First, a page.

Harry Potter and the Goblet of Fire
How we cite our quotes:
Really, Hagrid, if you are holding out for universal popularity, I'm afraid you will be in this cabin for a very long time [...] Not a week has passed since I became headmaster of this school when I haven't had at least one owl complaining about the way I run it. But what should I do? Barricade myself in my study and refuse to talk to anybody? (24.179)
Professor Dumbledore has a point here. The problem with shame is that, when we're so embarrassed we can't face the world, we're letting the opinions of just a few people totally dominate our own choices. What's more, by disappearing, we often make our mistakes seem worse because they're the most recent things anyone can remember about us. Not that Hagrid has made a mistake – he has absolutely no reason to let the prejudiced opinions of one idiotic journalist shame him into leaving a job he loves. We can sympathize with his instincts just to be by himself at this point – but we, like Dumbledore, think it's just not that productive.
"I see two possibilities, Alastor," said Fudge. "Either Crouch has finally cracked – more than likely, I'm sure you'll agree, given his personal history – lost his mind, and gone wandering off somewhere –"
"He wandered extremely quickly, if that is the case, Cornelius," said Dumbledore calmly. (29.152-3)
Why is Fudge so terrified of admitting that Voldemort might be coming back? If you were in Fudge's position (i.e., as an official representative of the Ministry of Magic) how would you organize a response to the hints and whispers that Voldemort is coming back? What's more, how would you balance the influence of extremely powerful wizards like Dumbledore, who has no official position in government but who is also extremely influential? It seems to us that Fudge is an impossible position: yes, he's weak, cowardly, and he really shouldn't be downplaying Mr. Crouch's disappearance. On the other hand, we're not entirely clear on how much the Ministry really can do to track down Voldemort, especially since his followers seem to be everywhere in wizarding society.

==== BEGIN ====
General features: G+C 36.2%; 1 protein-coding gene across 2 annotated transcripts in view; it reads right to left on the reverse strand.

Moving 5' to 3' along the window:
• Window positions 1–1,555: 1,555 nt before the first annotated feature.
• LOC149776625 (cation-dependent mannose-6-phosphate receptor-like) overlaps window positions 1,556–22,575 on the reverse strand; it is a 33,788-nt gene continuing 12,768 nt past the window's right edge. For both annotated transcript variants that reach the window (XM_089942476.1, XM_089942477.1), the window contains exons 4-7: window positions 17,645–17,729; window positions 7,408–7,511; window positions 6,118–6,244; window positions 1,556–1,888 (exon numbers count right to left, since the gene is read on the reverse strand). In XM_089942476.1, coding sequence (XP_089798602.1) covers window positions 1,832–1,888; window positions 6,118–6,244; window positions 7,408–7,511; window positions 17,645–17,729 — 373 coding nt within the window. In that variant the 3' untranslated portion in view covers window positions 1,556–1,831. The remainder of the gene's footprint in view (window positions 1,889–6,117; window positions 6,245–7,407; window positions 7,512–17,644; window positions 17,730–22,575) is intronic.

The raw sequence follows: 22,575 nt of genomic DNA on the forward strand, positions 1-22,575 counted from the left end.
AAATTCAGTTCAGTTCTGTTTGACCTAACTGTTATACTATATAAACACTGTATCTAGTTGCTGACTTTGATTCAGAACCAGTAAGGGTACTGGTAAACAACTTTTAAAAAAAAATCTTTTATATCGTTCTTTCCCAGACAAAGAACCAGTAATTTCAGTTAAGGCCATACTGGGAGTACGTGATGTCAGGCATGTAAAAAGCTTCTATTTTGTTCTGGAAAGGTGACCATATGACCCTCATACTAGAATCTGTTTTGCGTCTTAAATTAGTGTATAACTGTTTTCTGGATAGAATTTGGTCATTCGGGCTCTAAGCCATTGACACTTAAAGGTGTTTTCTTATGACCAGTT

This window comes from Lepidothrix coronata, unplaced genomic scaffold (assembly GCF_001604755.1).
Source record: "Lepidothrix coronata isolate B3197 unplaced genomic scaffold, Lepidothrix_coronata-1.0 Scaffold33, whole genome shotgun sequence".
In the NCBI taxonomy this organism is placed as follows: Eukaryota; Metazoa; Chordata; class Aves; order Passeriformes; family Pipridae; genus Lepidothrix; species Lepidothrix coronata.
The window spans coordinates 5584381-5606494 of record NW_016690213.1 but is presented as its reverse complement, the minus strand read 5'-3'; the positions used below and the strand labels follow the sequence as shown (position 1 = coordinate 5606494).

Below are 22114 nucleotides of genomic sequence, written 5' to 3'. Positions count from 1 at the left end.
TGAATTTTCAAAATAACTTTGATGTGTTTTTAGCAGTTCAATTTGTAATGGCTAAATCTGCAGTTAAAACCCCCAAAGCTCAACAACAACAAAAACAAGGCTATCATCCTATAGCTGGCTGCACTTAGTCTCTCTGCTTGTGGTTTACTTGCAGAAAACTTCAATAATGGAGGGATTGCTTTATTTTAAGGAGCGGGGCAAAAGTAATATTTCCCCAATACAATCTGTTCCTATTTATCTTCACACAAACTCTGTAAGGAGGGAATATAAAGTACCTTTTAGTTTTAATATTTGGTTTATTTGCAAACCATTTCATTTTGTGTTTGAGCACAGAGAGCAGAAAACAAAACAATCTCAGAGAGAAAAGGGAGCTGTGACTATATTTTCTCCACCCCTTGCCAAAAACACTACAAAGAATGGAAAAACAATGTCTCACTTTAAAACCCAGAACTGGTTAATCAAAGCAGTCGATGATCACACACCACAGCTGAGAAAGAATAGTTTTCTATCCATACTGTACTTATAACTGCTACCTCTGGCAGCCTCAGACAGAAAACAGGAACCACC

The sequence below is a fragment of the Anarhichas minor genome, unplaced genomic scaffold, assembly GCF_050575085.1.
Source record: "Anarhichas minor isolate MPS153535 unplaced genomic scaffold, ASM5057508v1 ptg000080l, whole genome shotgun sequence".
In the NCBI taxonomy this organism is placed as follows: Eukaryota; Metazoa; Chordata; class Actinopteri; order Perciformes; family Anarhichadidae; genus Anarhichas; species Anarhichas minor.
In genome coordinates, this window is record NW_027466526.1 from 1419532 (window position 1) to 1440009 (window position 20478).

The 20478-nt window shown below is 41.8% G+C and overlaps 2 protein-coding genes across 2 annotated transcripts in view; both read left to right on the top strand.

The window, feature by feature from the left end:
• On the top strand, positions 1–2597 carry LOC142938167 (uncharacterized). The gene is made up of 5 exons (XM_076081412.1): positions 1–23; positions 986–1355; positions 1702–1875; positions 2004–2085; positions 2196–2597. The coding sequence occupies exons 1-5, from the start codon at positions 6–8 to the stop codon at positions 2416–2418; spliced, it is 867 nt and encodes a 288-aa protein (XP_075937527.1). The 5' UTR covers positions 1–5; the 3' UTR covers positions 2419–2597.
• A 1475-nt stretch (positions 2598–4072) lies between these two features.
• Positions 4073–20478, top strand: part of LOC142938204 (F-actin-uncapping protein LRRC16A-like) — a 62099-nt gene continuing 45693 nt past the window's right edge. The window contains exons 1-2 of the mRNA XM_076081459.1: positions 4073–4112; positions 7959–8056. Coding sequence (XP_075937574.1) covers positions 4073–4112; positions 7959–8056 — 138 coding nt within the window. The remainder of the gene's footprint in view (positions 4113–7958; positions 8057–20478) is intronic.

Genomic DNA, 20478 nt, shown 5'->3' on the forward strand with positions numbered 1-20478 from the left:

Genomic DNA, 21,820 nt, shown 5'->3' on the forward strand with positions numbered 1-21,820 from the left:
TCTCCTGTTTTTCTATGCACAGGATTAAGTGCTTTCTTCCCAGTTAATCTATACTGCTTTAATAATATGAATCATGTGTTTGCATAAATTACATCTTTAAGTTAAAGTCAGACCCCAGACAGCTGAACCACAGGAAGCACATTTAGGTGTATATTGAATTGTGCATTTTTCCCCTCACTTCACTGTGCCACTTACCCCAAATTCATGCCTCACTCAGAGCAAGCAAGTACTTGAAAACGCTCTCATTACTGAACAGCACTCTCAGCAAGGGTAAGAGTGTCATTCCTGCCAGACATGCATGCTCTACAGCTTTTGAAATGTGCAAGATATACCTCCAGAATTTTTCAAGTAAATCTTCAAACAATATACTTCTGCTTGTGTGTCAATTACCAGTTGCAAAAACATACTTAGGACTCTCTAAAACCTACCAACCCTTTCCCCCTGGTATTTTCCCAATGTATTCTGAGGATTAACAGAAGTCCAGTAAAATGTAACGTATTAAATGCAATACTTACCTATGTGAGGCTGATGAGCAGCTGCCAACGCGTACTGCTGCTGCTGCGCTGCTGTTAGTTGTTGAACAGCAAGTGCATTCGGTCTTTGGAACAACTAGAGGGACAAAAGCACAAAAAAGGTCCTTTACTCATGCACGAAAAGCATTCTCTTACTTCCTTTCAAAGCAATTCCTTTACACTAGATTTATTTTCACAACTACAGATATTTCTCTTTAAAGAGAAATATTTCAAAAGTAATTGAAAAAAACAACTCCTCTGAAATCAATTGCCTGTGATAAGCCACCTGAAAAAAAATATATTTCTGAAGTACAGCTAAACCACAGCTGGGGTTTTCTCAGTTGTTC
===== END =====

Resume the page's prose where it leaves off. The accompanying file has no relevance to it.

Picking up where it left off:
And now Wormtail was whimpering. He pulled a long, thin, shining silver dagger from inside his cloak. His voice broke into petrified sobs.
"Flesh – of the servant – w-willingly given – you will – revive – your master."
He stretched his right hand out in front of him – the hand with the missing finger. He gripped the dagger very tightly in his left hand and swung it upward. (32.40-2)
Wormtail is not a strong person. He attaches himself to forceful characters for their protection: in school, it was Sirius Black and James Potter. And, after school, it's Voldemort. But if he's such a coward, how can he have brought himself to cut off his own arm for a spell to revive Voldemort? What kind of desperation or fear would lead Wormtail to do something he so emphatically doesn't want to do (with his "petrified sobs")? What do you think Voldemort promised Wormtail to make him do this?